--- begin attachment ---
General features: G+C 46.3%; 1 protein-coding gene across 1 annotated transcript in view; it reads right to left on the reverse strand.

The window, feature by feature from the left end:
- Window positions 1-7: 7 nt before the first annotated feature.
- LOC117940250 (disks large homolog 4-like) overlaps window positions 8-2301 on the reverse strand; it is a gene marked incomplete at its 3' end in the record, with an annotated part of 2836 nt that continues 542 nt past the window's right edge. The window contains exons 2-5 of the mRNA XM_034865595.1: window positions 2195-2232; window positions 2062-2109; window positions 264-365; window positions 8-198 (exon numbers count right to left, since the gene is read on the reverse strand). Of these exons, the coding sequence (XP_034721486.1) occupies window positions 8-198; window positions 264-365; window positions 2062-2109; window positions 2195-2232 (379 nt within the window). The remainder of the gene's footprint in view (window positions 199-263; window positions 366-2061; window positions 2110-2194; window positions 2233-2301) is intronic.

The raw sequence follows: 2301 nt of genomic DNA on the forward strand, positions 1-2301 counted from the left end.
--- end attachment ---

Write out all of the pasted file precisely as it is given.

General features: G+C 46.3%; 1 protein-coding gene across 1 annotated transcript in view; it reads right to left on the reverse strand.

The window, feature by feature from the left end:
- Window positions 1-7: 7 nt before the first annotated feature.
- LOC117940250 (disks large homolog 4-like) overlaps window positions 8-2301 on the reverse strand; it is a gene marked incomplete at its 3' end in the record, with an annotated part of 2836 nt that continues 542 nt past the window's right edge. The window contains exons 2-5 of the mRNA XM_034865595.1: window positions 2195-2232; window positions 2062-2109; window positions 264-365; window positions 8-198 (exon numbers count right to left, since the gene is read on the reverse strand). Of these exons, the coding sequence (XP_034721486.1) occupies window positions 8-198; window positions 264-365; window positions 2062-2109; window positions 2195-2232 (379 nt within the window). The remainder of the gene's footprint in view (window positions 199-263; window positions 366-2061; window positions 2110-2194; window positions 2233-2301) is intronic.

The raw sequence follows: 2301 nt of genomic DNA on the forward strand, positions 1-2301 counted from the left end.